I hosted my first public meeting on Thursday, 17th November since my election to Dáil Eireann. I was delighted to have Fianna Fáil Spokesperon on Finance, Deputy Michael McGrath and renowned financial experts in Co Kildare, Barry Fitzsimons (also President of Rotary Newbridge) and John McCormack of Rebate Insolvency Solutions. Many thanks to Wilfie Cronin, Chairperson South Kildare Comhairle Dáil Ceanntar and committee members Ger Elwood and Anne Connolly, and Cllr Murty Aspell for attending.
This meeting was the first in a series of meetings I hope to host entitled ‘Living in Kildare’. We covered finance issues and the impact of Budget 2017 and of course, Brexit which as yet, we can’t be sure how much that will affect the Irish economy long-term.
We still have the lowest ratio of Gardaí per head of population here, the lowest investment in mental health and despite having one of the youngest age population in the country, we have one of the lowest investment in children and youth support services. Thankfully, a €5.5m investment in psychiatric services in Co Kildare has been confirmed this week.
We have great potential for further business and housing build, with super road networks. And yet, 50 per cent of all Kildare workers are employed outside of the county.
Deputy McGrath spoke on the background to Govt formation.
“Historic cross party agreement – not sure yet as to how successful it will be, the jury still out on that one! FF fought the election on the disconnect of FG-LAB Govt on health, disability services, education, career guidance, further investment badly needed in Gardaí. We took the message on the need for more support services to the electorate.
“Cost of living has increased for Irish people in every aspect of daily living. In terms of motor insurance, FF’s motion led to Govt establishing the Task Force to tackle huge increases in Motor Insurance with 40 recommendations on how to curb the ridiculous increases in motor insurance, fraudulent claims, etc” said Deputy McGrath.
On Housing, total lack of social and affordable housing, FF brought a nunber of ideas to Govt through Finance Bill for realistic costing of building houses to meet the current needs.
“Who would have envisaged the Brexit vote, Donald Trump elected in the US and the public pay crisis. The Lansdowne Agreement still has time to run so we are facing a huge era of uncertainty. A fall in Sterling has had an impact, especially regard to NI and exports. We will be advocating free trade between Ireland and the UK, as we have more at stake than any other country in the EU”.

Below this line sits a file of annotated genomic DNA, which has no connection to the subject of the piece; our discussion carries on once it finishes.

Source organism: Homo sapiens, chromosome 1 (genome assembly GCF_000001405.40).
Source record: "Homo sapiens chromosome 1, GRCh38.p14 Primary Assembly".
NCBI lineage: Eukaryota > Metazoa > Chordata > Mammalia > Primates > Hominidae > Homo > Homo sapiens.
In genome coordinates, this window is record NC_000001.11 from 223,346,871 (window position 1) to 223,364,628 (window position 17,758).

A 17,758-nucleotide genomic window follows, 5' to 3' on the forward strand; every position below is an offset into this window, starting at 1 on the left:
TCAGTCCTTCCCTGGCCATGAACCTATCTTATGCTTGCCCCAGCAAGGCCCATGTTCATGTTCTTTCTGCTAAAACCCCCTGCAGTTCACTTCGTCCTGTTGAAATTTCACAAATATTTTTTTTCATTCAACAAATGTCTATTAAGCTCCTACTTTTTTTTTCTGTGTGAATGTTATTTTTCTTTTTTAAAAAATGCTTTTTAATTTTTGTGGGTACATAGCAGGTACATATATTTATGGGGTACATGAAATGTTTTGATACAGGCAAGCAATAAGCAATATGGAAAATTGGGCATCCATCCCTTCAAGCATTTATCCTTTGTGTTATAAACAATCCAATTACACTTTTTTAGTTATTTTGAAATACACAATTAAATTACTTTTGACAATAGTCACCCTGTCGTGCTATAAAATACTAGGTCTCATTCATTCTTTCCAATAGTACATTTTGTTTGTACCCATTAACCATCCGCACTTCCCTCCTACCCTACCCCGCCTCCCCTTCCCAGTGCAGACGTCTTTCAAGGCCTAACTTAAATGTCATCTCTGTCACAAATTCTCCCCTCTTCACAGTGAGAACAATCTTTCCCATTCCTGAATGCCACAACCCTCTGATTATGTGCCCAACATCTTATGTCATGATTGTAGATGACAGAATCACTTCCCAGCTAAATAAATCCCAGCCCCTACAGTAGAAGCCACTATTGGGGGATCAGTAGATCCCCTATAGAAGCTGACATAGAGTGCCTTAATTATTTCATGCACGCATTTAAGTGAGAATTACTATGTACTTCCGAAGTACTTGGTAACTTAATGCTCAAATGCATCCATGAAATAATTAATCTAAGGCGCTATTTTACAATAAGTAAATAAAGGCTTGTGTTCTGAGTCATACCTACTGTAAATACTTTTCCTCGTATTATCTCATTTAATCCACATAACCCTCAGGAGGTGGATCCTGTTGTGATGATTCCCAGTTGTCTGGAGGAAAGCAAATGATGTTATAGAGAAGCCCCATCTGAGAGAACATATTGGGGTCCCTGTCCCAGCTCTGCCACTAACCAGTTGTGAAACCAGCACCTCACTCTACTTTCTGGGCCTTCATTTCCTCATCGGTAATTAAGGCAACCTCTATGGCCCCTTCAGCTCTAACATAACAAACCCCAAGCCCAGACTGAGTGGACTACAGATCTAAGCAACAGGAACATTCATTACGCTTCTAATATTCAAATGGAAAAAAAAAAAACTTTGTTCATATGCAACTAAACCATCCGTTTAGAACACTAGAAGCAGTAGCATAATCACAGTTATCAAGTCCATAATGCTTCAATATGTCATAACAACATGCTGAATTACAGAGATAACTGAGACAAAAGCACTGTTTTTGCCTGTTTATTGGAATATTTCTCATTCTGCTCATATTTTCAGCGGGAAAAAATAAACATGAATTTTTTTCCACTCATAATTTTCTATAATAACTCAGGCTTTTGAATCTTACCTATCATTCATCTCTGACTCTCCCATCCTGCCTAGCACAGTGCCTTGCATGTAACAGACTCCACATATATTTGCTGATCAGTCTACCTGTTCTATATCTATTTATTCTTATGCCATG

Deputy McGrath addressed the issue of Capital Investment and stated FF was very pro Enterprise and have pushed the Govt for meetings on issues facing the self-employed.
“SMEs should be afforded the same supports as PRSI workers, should they fall ill or experience difficult times. We’ve seen a moderate improvement in CTGs, those who support, invest and provide employment within their communities but still have a merging rate of tax”.
There are 7,774 SMEs currently operating in Co Kildare and I believe these are the lifeblood of our communities – so please, where possible, use local service providers and shop local! Every euro spent locally generates €4 for the local economy.
Motor Insurance was a topic raised by Newbridge man, Joe O’Reilly, a taxi driver who paid €940 a couple of years ago to run his standard Passat 2 lr engine as a taxi.
Joe claimed that Last year, it cost him €1,200 but this year, he was quoted €1,800! One insurance broker in Naas quoted him over €3,000. Understandably frustrated, he asked “Are they pulling these figures out of the air! Is there no way we can put a cap on the annual increases in motor insurance costs?”
Barry Fitzsimons spoke at length on this issue: “Ireland has a major issue in relation to pensions, we will hear lots about it in the future. We have an aging population with little or no provision to fund future pension liabilities. Charlie McCreevy provided €20bn for this cause up to 10 years ago now it’s being diverted to fund banks and some other strategic fund. State pensions are funded out of tax receipts and there is no future funding like any occupational pension scheme would.